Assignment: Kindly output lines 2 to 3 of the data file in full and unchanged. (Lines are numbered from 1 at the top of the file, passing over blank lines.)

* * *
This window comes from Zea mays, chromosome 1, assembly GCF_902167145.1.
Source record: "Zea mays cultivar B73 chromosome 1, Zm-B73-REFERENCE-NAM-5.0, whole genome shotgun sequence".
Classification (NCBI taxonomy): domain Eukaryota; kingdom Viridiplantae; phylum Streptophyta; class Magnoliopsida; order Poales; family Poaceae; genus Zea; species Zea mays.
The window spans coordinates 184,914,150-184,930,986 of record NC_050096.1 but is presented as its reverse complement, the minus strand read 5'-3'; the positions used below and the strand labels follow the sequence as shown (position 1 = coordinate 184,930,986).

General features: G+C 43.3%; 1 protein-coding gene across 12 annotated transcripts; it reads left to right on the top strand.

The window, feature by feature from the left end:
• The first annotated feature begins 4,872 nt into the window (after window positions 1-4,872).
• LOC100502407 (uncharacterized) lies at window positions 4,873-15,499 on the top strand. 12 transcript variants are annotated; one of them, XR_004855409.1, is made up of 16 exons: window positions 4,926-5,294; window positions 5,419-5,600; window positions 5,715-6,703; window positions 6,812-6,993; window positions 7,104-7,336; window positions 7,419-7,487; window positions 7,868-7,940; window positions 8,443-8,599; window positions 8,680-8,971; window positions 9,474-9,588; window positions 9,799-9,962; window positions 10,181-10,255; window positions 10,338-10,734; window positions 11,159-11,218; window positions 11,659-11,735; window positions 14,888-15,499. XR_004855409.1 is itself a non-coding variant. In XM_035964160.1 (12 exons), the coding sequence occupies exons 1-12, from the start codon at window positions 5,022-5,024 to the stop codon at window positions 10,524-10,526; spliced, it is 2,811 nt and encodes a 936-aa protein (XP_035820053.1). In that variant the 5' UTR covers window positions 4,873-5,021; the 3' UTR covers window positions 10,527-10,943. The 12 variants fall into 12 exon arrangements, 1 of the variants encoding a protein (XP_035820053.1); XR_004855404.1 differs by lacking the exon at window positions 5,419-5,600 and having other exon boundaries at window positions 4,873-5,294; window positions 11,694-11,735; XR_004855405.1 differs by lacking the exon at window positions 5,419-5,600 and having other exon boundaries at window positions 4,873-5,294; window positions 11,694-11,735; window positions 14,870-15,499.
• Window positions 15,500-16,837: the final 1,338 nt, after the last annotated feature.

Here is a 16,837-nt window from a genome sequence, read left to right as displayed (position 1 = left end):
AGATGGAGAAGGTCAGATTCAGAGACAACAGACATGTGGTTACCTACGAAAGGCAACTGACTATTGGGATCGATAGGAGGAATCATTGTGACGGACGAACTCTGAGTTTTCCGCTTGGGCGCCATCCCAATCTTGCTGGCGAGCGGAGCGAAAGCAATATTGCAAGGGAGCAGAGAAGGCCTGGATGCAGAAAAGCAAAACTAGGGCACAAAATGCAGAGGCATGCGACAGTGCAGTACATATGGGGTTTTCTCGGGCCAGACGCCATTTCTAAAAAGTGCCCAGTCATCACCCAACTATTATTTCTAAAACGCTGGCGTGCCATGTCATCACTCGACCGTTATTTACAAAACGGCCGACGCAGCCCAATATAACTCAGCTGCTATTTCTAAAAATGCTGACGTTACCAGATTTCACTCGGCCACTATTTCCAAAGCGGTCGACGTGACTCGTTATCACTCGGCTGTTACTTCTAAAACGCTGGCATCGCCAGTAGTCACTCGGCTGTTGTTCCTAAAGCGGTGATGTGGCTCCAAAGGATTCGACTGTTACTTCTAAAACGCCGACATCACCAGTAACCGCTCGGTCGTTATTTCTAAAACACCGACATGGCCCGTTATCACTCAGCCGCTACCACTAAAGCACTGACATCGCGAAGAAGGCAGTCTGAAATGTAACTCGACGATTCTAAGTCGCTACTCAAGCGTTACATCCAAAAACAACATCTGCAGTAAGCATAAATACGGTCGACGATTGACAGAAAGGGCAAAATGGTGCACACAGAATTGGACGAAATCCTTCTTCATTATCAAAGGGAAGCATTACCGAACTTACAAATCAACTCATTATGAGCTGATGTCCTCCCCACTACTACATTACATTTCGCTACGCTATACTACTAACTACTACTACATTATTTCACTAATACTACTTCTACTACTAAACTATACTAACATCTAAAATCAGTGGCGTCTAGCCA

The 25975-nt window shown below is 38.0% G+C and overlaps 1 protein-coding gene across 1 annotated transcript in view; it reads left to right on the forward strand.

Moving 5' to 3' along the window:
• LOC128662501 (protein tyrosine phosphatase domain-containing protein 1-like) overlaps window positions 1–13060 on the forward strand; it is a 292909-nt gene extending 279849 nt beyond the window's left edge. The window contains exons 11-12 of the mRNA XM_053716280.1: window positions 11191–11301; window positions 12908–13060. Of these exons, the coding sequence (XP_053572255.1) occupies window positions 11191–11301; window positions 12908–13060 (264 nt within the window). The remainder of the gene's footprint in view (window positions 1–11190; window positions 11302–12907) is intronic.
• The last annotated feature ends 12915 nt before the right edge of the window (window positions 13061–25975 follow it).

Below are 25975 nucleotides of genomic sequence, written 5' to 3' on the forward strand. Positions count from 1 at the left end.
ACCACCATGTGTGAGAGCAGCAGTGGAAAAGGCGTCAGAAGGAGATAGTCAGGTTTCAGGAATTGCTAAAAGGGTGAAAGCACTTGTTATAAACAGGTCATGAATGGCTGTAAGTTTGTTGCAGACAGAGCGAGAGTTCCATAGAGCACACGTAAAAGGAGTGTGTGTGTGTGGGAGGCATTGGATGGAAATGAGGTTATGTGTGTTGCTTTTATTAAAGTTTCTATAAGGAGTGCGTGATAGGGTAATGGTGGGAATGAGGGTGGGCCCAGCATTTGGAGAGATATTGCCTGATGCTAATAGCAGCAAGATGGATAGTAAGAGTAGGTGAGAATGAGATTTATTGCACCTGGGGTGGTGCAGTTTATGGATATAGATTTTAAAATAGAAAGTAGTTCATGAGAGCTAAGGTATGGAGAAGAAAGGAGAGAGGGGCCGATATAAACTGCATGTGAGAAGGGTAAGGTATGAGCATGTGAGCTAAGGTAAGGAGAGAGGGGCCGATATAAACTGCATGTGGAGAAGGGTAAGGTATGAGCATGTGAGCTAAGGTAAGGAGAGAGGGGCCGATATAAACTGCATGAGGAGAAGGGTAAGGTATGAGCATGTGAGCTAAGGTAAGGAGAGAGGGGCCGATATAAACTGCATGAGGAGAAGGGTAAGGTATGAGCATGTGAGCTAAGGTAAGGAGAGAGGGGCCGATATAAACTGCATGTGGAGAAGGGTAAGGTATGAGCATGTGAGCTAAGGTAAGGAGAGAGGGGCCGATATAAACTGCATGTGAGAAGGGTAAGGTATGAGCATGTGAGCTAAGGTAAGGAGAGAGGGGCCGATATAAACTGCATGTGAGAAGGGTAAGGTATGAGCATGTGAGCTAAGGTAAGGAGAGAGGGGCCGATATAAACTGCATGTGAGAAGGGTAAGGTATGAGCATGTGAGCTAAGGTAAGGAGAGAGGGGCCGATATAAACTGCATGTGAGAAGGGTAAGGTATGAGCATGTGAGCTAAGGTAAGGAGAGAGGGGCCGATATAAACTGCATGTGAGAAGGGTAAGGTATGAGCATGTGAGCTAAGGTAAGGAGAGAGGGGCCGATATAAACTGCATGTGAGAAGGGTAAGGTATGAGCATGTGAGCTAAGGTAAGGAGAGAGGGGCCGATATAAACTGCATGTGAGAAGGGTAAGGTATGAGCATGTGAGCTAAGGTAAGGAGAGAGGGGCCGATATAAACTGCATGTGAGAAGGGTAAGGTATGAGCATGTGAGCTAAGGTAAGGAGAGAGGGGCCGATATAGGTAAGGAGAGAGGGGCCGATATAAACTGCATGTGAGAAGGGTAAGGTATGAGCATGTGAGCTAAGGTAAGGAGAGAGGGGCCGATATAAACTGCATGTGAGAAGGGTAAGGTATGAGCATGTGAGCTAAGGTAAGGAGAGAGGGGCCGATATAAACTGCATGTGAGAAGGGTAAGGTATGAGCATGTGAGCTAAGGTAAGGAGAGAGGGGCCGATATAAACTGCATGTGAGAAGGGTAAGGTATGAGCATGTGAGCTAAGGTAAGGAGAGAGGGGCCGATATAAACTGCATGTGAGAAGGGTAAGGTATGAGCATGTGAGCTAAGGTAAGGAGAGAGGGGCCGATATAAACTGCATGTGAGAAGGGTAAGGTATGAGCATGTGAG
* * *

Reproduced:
Source record: "Zea mays cultivar B73 chromosome 1, Zm-B73-REFERENCE-NAM-5.0, whole genome shotgun sequence".
Classification (NCBI taxonomy): domain Eukaryota; kingdom Viridiplantae; phylum Streptophyta; class Magnoliopsida; order Poales; family Poaceae; genus Zea; species Zea mays.